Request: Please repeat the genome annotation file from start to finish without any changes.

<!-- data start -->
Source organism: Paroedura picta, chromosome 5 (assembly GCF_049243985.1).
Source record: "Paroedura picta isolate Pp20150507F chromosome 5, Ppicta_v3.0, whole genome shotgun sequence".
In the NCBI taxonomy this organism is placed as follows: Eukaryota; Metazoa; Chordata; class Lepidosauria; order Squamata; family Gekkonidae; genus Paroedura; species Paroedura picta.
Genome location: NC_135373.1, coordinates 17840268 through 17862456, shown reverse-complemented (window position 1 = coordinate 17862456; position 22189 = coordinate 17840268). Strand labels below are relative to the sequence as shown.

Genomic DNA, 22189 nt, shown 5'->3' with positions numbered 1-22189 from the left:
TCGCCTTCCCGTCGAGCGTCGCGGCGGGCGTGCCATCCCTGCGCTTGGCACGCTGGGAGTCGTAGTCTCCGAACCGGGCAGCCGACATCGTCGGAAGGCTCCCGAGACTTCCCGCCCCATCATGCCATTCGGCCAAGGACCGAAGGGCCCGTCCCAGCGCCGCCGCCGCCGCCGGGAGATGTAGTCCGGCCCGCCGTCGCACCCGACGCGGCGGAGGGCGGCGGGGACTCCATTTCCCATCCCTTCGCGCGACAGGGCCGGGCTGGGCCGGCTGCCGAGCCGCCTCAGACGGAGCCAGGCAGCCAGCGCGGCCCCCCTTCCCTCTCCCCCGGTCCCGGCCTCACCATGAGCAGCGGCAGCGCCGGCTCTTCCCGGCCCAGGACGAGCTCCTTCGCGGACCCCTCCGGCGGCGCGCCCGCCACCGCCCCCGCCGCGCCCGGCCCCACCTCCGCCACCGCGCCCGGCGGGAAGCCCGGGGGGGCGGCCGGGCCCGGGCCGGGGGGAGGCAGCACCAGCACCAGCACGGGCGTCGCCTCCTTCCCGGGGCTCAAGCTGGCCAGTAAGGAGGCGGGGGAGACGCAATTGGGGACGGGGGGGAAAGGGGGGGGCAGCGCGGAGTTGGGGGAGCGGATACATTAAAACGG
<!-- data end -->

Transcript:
Source organism: Paroedura picta, chromosome 5 (assembly GCF_049243985.1).
Source record: "Paroedura picta isolate Pp20150507F chromosome 5, Ppicta_v3.0, whole genome shotgun sequence".
In the NCBI taxonomy this organism is placed as follows: Eukaryota; Metazoa; Chordata; class Lepidosauria; order Squamata; family Gekkonidae; genus Paroedura; species Paroedura picta.
Genome location: NC_135373.1, coordinates 17840268 through 17862456, shown reverse-complemented (window position 1 = coordinate 17862456; position 22189 = coordinate 17840268). Strand labels below are relative to the sequence as shown.

Genomic DNA, 22189 nt, shown 5'->3' with positions numbered 1-22189 from the left:
TCGCCTTCCCGTCGAGCGTCGCGGCGGGCGTGCCATCCCTGCGCTTGGCACGCTGGGAGTCGTAGTCTCCGAACCGGGCAGCCGACATCGTCGGAAGGCTCCCGAGACTTCCCGCCCCATCATGCCATTCGGCCAAGGACCGAAGGGCCCGTCCCAGCGCCGCCGCCGCCGCCGGGAGATGTAGTCCGGCCCGCCGTCGCACCCGACGCGGCGGAGGGCGGCGGGGACTCCATTTCCCATCCCTTCGCGCGACAGGGCCGGGCTGGGCCGGCTGCCGAGCCGCCTCAGACGGAGCCAGGCAGCCAGCGCGGCCCCCCTTCCCTCTCCCCCGGTCCCGGCCTCACCATGAGCAGCGGCAGCGCCGGCTCTTCCCGGCCCAGGACGAGCTCCTTCGCGGACCCCTCCGGCGGCGCGCCCGCCACCGCCCCCGCCGCGCCCGGCCCCACCTCCGCCACCGCGCCCGGCGGGAAGCCCGGGGGGGCGGCCGGGCCCGGGCCGGGGGGAGGCAGCACCAGCACCAGCACGGGCGTCGCCTCCTTCCCGGGGCTCAAGCTGGCCAGTAAGGAGGCGGGGGAGACGCAATTGGGGACGGGGGGGAAAGGGGGGGGCAGCGCGGAGTTGGGGGAGCGGATACATTAAAACGG